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A concise multiplatform language developed by JetBrains


Kotlin M1 Candidate

IntelliJ IDEA 11.1 has been recently released, and we are happy to announce a milestone candidate build for Kotlin IDE plugin, too. This post gives an overview of what happened over the last month.

Milestone Candidate Build is Ready for Your Evaluation

To install on IntelliJ IDEA 11.1 (Free Community Edition is available here), please follow the instructions from the Getting Started guide. In short:

You can always download nightly builds of Kotlin from our build server or build it yourself from sources.

Now we proceed to a short overview of the New and Noteworthy. Please refer to this blog post for the previously implemented features.

Little Things that Matter

First of all, we did very many bugfixes, improvements and other important things that are hard to demo. See the commit history on github and the closed issues in YouTrack.


With the power of extension functions, Kotlin makes existing Java APIs better. In particular, we provide enhancements for JDK collections so that you can say things like this:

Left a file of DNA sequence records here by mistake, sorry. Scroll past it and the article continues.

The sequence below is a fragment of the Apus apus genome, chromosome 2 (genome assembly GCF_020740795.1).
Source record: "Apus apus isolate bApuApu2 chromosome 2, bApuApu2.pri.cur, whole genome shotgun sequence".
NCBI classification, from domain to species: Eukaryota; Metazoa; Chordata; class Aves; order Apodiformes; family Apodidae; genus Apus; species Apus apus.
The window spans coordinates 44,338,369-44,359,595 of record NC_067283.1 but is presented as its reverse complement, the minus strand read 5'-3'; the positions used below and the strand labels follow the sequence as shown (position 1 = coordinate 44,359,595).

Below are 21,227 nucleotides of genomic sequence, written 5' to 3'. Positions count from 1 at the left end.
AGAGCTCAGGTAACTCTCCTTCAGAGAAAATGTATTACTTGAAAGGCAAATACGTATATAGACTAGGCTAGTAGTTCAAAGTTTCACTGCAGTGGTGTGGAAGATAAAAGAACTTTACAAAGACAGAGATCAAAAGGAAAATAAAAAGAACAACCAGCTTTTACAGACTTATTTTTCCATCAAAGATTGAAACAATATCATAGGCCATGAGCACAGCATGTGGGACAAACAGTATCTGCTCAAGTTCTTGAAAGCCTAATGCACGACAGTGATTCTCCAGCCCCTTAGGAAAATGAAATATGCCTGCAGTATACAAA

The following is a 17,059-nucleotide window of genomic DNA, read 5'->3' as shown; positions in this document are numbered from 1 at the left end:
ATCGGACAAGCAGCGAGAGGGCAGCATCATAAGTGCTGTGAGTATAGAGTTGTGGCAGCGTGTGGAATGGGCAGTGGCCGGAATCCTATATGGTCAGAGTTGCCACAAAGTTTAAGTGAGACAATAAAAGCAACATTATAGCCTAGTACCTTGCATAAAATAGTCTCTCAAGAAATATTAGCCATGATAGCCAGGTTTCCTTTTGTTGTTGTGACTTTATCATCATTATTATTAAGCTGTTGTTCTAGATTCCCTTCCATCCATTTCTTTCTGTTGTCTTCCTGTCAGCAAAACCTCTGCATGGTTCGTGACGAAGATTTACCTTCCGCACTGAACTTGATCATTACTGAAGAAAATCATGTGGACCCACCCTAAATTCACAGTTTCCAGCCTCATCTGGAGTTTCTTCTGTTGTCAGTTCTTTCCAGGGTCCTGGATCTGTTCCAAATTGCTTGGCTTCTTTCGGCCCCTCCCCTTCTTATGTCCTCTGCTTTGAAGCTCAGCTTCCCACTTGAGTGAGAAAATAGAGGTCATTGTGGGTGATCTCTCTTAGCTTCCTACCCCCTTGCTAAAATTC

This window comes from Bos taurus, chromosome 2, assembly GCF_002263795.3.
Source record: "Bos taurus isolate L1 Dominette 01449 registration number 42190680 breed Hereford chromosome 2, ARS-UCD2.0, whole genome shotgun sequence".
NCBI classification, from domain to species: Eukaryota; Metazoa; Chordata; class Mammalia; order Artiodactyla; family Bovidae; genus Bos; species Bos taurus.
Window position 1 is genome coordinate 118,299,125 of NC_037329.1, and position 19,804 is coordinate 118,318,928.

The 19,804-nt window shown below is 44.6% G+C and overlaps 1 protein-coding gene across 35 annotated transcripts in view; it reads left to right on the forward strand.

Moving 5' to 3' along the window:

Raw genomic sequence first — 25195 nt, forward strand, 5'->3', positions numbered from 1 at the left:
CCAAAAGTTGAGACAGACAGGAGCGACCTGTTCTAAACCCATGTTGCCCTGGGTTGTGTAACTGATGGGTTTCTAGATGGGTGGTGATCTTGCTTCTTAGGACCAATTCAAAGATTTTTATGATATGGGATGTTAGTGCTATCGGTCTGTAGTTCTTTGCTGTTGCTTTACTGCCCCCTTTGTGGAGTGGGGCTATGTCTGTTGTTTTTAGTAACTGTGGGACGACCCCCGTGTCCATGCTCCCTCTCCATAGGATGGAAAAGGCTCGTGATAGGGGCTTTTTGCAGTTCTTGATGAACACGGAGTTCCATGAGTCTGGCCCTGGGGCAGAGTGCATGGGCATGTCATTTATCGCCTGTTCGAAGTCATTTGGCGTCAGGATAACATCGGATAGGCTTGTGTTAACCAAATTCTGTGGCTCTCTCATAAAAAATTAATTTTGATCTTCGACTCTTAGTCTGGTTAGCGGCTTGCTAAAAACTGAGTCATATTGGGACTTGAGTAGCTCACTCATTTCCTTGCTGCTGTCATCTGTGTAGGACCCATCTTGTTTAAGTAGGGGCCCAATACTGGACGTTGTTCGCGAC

fun main(args : Array<String>) {
    val list = arrayList(1, 2, 3)
    val odds = list.filter {it % 2 == 1}
    println(odds.join(", "))

Here, filter() and join() are extension functions.

Implementation-wise, extension functions are just static utility functions, like “good old” Java’s Collecions.*, but with the “receiver.function()” call syntax, the IDE makes them much better: there is code completion that helps you browse through the API and learn it (just as if the extensions were normal class members):

You can navigate to sources of library functions:

And see the doc comments there:

The HTML version of the library docs is available here.

GitHub Support

Kotlin highlighting is now supported by github, including gist.


Kotlin now supports annotations. Here’s a small example that relies on JUnit 4:

import org.junit.Test as test
import org.junit.Assert.*

class Tests {
    test fun simple() {
        assertEquals(42, getTheAnswer())

Read more here.

String Templates

Now you can use multi-line string templates, for example:

  First name: $first
  Last name: $last
  Age: $age

Simple Enums

Simple cases of enum classes are now supported. For example:

enum class Color {

Local Functions

Functions can be declared inside other functions:

fun count() : Int {
  fun count(parent : Entity) : Int {
    return 1 + parent.children.sum { count(it) }
  return count(this.root)


Kotlin now recognizes the @Nullable and @NotNull annotations). If the Java code says:

@NotNull String foo() {...}

Kotlin will trat foo() as returning a non-nullable String.

A short-hand operator (!!) for converting a nullable value into a non-nullable one is added:

val foo = getSomethingThatMayBeNull()
foo!!.bar() // throw NPE if foo is null, run bar() otherwise

Byte Code Unveiled

Click on the Kotlin button on the right edge of the IDEA window, and choose the “Bytecode” tab. You’ll see the byte-code Kotlin generates for your program!

Your feedback is very welcome. Have a nice Kotlin!

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